- fiction park
Aug 1, 2015-
Seven months in jail has made me numb. I forget things that have happened and I remember what never took place. I’ve been beaten. The scars on my body say so. I don’t know the reason, though. I must have done something wrong
Lying on my back on the soft green grass, I was looking up at the endless sky—so deep, so clear and so blue, with milky white clouds, like the waves in the ocean in motion. Rehaan was beside me doing the same; although I was not sure what he saw up there, he seemed to be enjoying himself. Nisha was preparing something for us to eat. The sun was shining bright, but it wasn’t scorching. Its warmth was complemented by the coolness of the mild breeze. As an icing on the cake, a magnificent eagle came hovering into view. I turned to see Rehaan. His eyes twinkled. I looked back at the eagle, which was now encircling the perimeter I could behold, and in no time, I wasn’t on the ground anymore. I had become the bird up there, taking part in the most carefree flight. I was so high... I felt so free…things were perfect.
But suddenly, I found my eyes blurring with tears. They flowed down my cheeks, past the ears to my hair, and I could see again. I was on the ground again, but I could see me still up there, flying. Not freely though. Between me and my eyes were bars. There were bars surrounding me. So my flight was not carefree this time. I banged against them every time I hurled myself—in every direction I headed. I looked around. The clear blue sky had turned grey. The unlimited
horizon had shrunk into a rectangular frame. Inside which was me—trapped…jailed.
Where was Nisha? Where was Rehaan? I could guess where Nisha could be at this time. But Rehaan? When was the last time I saw him? When we were gazing at the sky...but that was just a moment ago...maybe that hadn’t been real?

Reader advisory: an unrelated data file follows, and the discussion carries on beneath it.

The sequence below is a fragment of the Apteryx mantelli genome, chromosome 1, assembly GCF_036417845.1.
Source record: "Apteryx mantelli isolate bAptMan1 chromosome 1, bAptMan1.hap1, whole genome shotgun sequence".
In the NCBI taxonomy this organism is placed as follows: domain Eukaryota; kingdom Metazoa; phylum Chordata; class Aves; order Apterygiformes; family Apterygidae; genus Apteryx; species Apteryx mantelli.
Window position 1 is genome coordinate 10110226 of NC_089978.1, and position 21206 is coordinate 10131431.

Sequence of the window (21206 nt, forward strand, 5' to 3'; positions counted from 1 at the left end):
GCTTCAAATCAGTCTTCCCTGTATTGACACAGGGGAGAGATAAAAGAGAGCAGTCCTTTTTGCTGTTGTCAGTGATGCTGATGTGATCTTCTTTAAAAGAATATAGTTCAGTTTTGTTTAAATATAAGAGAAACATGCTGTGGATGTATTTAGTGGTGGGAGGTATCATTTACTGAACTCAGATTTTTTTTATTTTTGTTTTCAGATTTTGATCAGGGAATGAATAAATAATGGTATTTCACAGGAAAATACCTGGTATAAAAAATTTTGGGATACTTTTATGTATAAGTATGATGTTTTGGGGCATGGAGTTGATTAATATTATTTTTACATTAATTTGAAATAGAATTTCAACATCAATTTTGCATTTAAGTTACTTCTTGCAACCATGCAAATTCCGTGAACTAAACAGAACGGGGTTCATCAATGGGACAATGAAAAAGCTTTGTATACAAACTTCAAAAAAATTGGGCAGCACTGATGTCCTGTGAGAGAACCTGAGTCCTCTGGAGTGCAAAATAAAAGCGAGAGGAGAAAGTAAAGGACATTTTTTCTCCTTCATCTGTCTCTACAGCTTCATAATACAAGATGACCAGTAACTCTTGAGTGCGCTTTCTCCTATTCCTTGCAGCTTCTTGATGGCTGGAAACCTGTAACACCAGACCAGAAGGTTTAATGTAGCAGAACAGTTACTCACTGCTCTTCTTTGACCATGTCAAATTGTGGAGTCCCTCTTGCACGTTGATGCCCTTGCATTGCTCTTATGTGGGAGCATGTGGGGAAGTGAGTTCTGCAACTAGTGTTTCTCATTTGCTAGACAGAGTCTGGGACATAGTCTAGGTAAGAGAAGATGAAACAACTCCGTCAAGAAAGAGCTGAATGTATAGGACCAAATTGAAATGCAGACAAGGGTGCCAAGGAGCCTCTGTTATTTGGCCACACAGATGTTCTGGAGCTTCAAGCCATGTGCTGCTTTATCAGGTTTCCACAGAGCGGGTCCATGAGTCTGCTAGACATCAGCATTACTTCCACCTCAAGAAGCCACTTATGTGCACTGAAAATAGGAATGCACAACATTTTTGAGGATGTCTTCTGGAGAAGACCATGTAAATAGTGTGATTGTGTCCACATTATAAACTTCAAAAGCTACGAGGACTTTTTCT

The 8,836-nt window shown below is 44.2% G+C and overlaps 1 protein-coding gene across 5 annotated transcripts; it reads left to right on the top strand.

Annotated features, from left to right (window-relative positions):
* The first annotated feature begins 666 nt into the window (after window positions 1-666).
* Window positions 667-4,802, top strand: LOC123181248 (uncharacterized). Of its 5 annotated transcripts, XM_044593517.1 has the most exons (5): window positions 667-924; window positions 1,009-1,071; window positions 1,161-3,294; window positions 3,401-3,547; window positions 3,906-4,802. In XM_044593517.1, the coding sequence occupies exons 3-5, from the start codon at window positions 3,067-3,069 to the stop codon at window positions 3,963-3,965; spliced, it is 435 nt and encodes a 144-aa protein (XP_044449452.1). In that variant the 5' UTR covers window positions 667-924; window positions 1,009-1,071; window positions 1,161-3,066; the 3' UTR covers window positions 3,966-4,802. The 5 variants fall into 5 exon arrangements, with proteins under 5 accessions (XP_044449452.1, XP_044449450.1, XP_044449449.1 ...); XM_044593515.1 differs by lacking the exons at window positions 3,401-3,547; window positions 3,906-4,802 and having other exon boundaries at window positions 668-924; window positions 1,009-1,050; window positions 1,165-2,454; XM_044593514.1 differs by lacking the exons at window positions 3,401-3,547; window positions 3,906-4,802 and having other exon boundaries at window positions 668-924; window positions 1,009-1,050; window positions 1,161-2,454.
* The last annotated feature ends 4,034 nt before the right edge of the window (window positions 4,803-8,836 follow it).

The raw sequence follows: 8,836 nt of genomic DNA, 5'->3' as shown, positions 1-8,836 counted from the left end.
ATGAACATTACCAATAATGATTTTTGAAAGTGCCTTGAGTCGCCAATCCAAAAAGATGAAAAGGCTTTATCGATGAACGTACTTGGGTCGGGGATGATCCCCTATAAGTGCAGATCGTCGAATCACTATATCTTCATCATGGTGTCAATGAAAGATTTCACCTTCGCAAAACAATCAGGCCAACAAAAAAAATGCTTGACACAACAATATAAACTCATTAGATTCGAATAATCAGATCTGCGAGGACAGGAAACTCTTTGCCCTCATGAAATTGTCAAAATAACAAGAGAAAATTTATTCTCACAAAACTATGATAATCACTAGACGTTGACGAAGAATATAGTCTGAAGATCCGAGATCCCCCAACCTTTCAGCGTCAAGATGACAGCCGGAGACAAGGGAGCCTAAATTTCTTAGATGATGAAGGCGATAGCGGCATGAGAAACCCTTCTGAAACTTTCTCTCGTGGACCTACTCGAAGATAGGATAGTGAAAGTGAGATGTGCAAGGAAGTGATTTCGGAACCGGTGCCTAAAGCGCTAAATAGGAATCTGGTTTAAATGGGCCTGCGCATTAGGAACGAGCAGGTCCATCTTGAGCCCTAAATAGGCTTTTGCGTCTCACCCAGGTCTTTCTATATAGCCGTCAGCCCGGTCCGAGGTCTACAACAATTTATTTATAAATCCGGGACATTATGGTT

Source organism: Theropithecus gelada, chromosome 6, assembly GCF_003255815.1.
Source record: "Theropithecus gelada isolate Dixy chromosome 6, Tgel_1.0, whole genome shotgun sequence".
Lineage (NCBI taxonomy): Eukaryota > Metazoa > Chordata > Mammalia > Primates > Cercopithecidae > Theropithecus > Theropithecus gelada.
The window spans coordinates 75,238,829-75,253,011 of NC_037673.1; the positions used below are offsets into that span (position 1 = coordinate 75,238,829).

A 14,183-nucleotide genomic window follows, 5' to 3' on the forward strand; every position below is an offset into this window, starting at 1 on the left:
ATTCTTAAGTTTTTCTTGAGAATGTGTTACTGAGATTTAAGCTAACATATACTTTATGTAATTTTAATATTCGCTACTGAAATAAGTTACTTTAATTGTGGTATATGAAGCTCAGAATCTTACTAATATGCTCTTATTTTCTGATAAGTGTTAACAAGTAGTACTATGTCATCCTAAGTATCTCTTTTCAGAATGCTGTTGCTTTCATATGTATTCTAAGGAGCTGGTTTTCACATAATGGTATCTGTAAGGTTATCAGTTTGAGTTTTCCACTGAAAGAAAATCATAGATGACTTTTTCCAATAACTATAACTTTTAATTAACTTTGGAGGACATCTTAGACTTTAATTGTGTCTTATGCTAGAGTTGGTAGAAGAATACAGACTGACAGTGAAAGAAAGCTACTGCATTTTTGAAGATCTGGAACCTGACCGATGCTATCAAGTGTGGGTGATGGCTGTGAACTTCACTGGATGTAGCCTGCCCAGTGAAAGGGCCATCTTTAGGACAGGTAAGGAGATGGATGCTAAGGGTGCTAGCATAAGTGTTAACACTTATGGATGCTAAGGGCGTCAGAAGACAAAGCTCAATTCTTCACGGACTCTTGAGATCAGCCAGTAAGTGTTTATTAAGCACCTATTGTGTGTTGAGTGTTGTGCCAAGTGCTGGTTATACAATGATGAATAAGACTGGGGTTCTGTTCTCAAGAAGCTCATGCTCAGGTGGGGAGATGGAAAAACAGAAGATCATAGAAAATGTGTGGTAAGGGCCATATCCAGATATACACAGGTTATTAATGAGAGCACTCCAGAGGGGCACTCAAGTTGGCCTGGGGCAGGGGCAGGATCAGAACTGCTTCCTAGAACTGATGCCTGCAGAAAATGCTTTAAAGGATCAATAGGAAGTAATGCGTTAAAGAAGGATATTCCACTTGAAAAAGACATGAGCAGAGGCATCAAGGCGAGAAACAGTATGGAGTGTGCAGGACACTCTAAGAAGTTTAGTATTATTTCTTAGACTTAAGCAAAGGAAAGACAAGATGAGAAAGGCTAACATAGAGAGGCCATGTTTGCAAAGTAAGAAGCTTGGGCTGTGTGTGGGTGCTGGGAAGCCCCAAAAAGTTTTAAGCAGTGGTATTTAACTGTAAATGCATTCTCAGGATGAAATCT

Nisha used to talk about him a lot. She had given him the name. The name that was bookended by our initials—R and N. Never did I take that name seriously. But today I saw him. He was there beside me. So distinct. I knew it was him. It was Rehaan. Who says birth is always concrete? I realised Rehaan was born when she had imagined him. I experienced the power of a woman’s imagination, which could make me see someone who wasn’t real in this world, and recognise and love and feel so responsible for. I understood why the Almighty chose a female to be ‘the mother’.
The door was opened when dawn broke. My family enclosed themselves in one of the chambers of my heart. I walked
outside—outside which is actually inside. There are still bars that I cannot cross. In fact, I’ll be charged if I’m even seen close to them.
Seven months in jail has made me numb. I forget things that have happened and I remember what never took place. I’ve been beaten. The scars on my body say so. I don’t know the reason, though. I must have done something wrong. How could I? How could a father of such a beautiful child do something so wrong? I would never want Rehaan to see me like this.
“Your father has come.”